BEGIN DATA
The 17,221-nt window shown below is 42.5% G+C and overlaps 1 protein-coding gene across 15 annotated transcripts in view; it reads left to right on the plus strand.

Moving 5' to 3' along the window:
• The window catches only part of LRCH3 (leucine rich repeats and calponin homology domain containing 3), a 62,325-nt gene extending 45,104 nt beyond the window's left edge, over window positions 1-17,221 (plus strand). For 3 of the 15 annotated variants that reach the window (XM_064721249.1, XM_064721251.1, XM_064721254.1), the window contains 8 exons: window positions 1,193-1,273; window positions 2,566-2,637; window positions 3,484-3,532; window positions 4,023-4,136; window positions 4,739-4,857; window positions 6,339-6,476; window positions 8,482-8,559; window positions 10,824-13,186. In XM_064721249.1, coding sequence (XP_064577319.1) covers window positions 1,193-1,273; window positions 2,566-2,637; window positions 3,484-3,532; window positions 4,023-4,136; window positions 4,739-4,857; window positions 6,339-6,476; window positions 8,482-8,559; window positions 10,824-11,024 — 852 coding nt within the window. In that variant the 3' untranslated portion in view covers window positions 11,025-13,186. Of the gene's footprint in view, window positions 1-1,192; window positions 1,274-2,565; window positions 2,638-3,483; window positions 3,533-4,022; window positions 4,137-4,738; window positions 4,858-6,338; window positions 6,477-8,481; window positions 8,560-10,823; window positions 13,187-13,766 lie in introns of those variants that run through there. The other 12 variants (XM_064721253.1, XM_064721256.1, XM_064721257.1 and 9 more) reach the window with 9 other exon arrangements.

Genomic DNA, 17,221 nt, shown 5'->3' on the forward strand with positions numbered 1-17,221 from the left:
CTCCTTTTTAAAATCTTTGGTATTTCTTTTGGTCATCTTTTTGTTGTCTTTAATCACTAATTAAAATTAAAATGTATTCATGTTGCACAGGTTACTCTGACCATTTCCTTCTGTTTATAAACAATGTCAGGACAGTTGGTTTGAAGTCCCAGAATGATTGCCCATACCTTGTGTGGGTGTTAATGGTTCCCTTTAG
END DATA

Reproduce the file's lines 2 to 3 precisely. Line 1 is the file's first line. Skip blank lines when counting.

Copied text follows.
Moving 5' to 3' along the window:
• The window catches only part of LRCH3 (leucine rich repeats and calponin homology domain containing 3), a 62,325-nt gene extending 45,104 nt beyond the window's left edge, over window positions 1-17,221 (plus strand). For 3 of the 15 annotated variants that reach the window (XM_064721249.1, XM_064721251.1, XM_064721254.1), the window contains 8 exons: window positions 1,193-1,273; window positions 2,566-2,637; window positions 3,484-3,532; window positions 4,023-4,136; window positions 4,739-4,857; window positions 6,339-6,476; window positions 8,482-8,559; window positions 10,824-13,186. In XM_064721249.1, coding sequence (XP_064577319.1) covers window positions 1,193-1,273; window positions 2,566-2,637; window positions 3,484-3,532; window positions 4,023-4,136; window positions 4,739-4,857; window positions 6,339-6,476; window positions 8,482-8,559; window positions 10,824-11,024 — 852 coding nt within the window. In that variant the 3' untranslated portion in view covers window positions 11,025-13,186. Of the gene's footprint in view, window positions 1-1,192; window positions 1,274-2,565; window positions 2,638-3,483; window positions 3,533-4,022; window positions 4,137-4,738; window positions 4,858-6,338; window positions 6,477-8,481; window positions 8,560-10,823; window positions 13,187-13,766 lie in introns of those variants that run through there. The other 12 variants (XM_064721253.1, XM_064721256.1, XM_064721257.1 and 9 more) reach the window with 9 other exon arrangements.